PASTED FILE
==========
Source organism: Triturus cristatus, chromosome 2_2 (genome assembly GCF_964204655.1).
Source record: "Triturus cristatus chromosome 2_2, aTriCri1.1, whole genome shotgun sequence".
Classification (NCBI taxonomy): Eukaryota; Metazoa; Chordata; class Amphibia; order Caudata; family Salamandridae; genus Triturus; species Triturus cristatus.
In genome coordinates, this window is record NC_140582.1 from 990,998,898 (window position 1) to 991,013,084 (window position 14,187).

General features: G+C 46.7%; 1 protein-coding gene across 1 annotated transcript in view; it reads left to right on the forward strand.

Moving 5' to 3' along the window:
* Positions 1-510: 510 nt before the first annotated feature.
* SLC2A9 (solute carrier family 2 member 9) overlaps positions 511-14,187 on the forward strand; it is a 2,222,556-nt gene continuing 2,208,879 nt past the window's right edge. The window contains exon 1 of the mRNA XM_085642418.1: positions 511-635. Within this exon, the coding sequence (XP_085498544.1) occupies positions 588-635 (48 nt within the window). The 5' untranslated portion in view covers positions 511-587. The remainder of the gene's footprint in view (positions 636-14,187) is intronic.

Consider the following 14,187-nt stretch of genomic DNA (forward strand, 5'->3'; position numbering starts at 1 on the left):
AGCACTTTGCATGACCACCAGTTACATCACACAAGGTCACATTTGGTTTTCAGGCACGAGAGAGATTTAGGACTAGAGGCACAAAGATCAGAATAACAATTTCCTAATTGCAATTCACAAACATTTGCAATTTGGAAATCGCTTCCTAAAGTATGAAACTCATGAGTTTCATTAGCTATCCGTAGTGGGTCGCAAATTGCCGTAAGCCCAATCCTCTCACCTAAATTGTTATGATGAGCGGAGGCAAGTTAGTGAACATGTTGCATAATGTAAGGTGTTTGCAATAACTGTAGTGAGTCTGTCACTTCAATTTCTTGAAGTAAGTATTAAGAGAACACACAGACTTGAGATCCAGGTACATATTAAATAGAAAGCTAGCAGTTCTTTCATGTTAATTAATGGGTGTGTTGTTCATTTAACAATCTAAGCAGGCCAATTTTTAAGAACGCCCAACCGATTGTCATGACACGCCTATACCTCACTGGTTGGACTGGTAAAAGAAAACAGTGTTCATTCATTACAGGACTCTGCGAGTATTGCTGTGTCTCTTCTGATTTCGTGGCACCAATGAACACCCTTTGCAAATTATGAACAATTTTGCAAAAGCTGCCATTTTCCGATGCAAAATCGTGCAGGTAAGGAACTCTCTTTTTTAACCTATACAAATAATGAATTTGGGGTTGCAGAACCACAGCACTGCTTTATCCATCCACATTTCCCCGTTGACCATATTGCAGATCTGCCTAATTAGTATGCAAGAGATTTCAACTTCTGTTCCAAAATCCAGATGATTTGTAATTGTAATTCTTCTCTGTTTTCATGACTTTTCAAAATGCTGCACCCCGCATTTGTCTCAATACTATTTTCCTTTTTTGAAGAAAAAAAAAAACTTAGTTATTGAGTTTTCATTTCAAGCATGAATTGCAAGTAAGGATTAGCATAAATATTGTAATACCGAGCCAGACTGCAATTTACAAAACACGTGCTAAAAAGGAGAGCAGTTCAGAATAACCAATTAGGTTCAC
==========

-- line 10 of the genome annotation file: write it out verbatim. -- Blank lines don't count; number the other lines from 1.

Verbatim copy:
AGCACTTTGCATGACCACCAGTTACATCACACAAGGTCACATTTGGTTTTCAGGCACGAGAGAGATTTAGGACTAGAGGCACAAAGATCAGAATAACAATTTCCTAATTGCAATTCACAAACATTTGCAATTTGGAAATCGCTTCCTAAAGTATGAAACTCATGAGTTTCATTAGCTATCCGTAGTGGGTCGCAAATTGCCGTAAGCCCAATCCTCTCACCTAAATTGTTATGATGAGCGGAGGCAAGTTAGTGAACATGTTGCATAATGTAAGGTGTTTGCAATAACTGTAGTGAGTCTGTCACTTCAATTTCTTGAAGTAAGTATTAAGAGAACACACAGACTTGAGATCCAGGTACATATTAAATAGAAAGCTAGCAGTTCTTTCATGTTAATTAATGGGTGTGTTGTTCATTTAACAATCTAAGCAGGCCAATTTTTAAGAACGCCCAACCGATTGTCATGACACGCCTATACCTCACTGGTTGGACTGGTAAAAGAAAACAGTGTTCATTCATTACAGGACTCTGCGAGTATTGCTGTGTCTCTTCTGATTTCGTGGCACCAATGAACACCCTTTGCAAATTATGAACAATTTTGCAAAAGCTGCCATTTTCCGATGCAAAATCGTGCAGGTAAGGAACTCTCTTTTTTAACCTATACAAATAATGAATTTGGGGTTGCAGAACCACAGCACTGCTTTATCCATCCACATTTCCCCGTTGACCATATTGCAGATCTGCCTAATTAGTATGCAAGAGATTTCAACTTCTGTTCCAAAATCCAGATGATTTGTAATTGTAATTCTTCTCTGTTTTCATGACTTTTCAAAATGCTGCACCCCGCATTTGTCTCAATACTATTTTCCTTTTTTGAAGAAAAAAAAAAACTTAGTTATTGAGTTTTCATTTCAAGCATGAATTGCAAGTAAGGATTAGCATAAATATTGTAATACCGAGCCAGACTGCAATTTACAAAACACGTGCTAAAAAGGAGAGCAGTTCAGAATAACCAATTAGGTTCAC